We completed a Ground Work Seminar this past Saturday at Sarasota Systema, taught by yours truly. I thoroughly enjoyed the big, enthusiastic group of skilled Systema practitioners and am grateful to everyone who came to this event. I could not have asked for a better crowd!
Teaching a seminar is an interesting experience. On the one hand, I feel honored to have the opportunity not only to pass along movements or skills from the world of Systema, but also for the opportunity to say something or do something that just may help or inspire another person. Maybe they are suffering in silence, and a kind word or pat on the back is the push that sends them back into the world of brightness. One thing I have learned from doing martial arts for nearly 30 years now, is that you just never know. You never know what difference a kind smile or gesture can make.
I can think of my own experience as a classic example. Senior Instructor Marc Bresee from Sarasota, years ago went out of his way to do a small seminar for me. It was supposed to be 3 hours, and it ended up going nearly 4 and a half. I am sure Marc had better things to do than put on a seminar for someone he never even met before. That day, a gigantic fire was lit and I have been deeply involved in Systema since (not to mention forever thankful to Marc). Like I said, you just never know.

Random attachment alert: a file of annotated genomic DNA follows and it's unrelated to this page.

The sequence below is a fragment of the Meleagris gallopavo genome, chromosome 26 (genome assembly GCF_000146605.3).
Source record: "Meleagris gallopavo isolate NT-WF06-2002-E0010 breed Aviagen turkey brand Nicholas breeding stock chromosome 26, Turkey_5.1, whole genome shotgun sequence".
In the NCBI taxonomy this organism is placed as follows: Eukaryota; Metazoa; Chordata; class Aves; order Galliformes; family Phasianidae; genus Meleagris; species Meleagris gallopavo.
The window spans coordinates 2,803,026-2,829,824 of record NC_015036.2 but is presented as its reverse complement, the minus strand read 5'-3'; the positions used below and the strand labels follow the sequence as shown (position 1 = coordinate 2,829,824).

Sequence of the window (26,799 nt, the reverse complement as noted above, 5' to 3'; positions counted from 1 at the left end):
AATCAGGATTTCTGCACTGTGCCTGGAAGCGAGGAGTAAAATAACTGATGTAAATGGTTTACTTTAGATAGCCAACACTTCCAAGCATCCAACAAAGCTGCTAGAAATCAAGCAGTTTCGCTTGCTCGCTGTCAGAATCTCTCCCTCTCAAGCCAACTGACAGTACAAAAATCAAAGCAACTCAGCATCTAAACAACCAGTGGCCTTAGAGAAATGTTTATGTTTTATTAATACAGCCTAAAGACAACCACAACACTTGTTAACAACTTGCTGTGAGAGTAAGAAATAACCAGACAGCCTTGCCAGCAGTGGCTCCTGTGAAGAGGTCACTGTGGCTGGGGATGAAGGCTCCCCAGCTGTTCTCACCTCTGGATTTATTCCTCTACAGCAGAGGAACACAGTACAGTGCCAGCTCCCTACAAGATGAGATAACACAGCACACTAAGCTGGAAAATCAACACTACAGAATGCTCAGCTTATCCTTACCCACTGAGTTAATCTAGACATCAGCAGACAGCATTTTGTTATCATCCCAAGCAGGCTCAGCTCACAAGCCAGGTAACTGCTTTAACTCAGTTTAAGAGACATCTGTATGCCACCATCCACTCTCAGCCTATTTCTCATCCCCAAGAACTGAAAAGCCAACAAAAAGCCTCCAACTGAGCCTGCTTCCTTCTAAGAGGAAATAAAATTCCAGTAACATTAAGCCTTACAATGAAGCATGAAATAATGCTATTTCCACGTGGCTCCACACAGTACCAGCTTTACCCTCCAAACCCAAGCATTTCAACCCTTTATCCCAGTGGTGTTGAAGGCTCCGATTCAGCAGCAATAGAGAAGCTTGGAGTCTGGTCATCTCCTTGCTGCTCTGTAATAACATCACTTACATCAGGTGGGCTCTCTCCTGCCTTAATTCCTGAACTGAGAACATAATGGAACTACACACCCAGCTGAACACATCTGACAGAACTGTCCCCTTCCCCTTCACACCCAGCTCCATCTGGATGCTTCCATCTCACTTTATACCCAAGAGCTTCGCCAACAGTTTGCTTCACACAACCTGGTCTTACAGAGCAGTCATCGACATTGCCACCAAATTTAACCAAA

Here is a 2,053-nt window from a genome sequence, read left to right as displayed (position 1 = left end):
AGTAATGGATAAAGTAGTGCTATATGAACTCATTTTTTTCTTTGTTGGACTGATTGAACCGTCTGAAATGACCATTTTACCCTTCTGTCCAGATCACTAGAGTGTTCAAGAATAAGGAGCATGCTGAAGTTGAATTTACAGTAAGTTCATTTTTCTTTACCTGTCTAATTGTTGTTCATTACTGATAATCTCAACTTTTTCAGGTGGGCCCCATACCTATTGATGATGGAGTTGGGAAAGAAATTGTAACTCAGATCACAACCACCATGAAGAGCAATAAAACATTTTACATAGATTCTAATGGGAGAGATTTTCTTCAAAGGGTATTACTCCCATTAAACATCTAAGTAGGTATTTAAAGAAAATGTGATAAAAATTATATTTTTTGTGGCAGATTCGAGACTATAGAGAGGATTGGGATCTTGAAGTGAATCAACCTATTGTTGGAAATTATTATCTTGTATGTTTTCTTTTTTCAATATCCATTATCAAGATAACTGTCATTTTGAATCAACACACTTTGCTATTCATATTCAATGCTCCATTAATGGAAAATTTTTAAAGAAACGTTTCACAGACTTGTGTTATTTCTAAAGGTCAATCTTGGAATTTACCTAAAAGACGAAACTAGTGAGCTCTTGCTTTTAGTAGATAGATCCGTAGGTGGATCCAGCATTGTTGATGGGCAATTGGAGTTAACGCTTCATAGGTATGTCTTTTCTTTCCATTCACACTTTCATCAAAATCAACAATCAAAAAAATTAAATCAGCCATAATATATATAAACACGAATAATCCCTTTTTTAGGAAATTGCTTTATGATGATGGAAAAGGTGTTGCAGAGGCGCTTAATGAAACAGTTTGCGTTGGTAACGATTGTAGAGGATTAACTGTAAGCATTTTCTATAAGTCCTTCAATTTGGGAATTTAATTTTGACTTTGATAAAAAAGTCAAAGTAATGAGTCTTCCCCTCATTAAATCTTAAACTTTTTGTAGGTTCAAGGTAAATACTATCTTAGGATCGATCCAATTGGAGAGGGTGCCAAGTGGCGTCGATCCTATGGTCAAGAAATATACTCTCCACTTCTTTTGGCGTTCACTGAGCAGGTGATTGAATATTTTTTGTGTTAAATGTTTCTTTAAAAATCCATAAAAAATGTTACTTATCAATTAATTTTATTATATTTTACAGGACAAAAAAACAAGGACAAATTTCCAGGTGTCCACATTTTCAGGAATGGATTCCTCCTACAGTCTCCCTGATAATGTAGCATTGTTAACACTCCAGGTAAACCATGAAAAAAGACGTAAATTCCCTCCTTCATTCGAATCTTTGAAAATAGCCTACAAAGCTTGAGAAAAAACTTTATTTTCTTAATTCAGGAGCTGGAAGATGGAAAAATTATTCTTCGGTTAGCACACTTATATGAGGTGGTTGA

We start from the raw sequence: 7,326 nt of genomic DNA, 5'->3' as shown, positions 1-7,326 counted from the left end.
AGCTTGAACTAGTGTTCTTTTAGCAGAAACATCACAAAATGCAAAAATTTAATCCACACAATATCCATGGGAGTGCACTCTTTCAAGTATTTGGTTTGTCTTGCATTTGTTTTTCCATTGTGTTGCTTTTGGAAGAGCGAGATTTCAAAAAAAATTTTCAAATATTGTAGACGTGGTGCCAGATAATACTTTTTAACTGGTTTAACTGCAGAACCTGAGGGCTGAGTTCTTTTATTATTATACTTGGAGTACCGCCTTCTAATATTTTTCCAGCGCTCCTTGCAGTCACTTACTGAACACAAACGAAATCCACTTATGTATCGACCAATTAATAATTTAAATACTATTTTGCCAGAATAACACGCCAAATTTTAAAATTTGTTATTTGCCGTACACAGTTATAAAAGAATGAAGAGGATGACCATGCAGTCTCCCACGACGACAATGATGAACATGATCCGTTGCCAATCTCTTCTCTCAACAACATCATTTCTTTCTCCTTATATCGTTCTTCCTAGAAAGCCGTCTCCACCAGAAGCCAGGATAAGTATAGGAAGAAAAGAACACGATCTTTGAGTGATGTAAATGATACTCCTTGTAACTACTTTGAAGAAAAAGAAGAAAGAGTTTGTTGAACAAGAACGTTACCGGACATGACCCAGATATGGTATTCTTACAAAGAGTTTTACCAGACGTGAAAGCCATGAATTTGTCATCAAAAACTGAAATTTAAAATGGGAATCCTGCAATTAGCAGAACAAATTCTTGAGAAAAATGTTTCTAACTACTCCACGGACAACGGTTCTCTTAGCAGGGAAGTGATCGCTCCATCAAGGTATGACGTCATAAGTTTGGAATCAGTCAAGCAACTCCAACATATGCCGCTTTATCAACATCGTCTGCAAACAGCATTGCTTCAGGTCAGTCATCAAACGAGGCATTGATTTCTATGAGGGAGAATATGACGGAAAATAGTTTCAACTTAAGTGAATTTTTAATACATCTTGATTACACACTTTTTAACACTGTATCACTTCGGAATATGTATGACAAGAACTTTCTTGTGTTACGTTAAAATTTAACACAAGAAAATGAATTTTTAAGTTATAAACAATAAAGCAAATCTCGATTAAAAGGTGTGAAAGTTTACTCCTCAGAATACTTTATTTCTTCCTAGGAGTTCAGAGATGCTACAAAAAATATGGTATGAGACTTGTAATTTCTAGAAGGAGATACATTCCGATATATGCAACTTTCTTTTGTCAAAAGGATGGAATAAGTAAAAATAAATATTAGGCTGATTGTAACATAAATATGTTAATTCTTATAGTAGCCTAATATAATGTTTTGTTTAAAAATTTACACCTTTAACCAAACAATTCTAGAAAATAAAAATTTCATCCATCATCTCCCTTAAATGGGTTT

We covered a great deal of ground work, from arm bars to knee locks to counters to counters-to-the-counter, and barely scratched the surface at that. During a particular segment, one person expressed their frustration about the movements; that is, they were both struggling learning it and questioning its effectiveness, given their size. Both valid concerns and great questions arose from this.
At that point, I switched gears and did something a little more simple. My reaction was “this seems to be too complex” and so, let’s go ahead and simplify. 48 hours later, if I had it to do again, I would not have made this decision.
We already know what we know. We have our “favorite” movements and often. . . . in some cases, too often. . . fall back on them. As humans, it is uncomfortable to fail. It is uncomfortable to learn something new, and not be able to do it. Especially when others around us seem to be getting it.
When we fall back on the familiar, it feels good. Or at least, it does not feel badly. But herein lies the problem — when we repeatedly repeat, we never make progress. We never expand or grow, be it in Systema or in life.
Make mistakes. Great mistakes. Glorious stumbling and bumbling, for within these mistakes lie the pure movement that will eventually come forth. It may look exactly like we imagined. Or exactly like we were taught. It may look differently than anticipated. It may look 180 degrees opposite, but it will be effective, and most importantly, it will be our movement. Our clean, powerful, effective movement evolving from our grand and glorious mistakes.
Now THAT is Systema!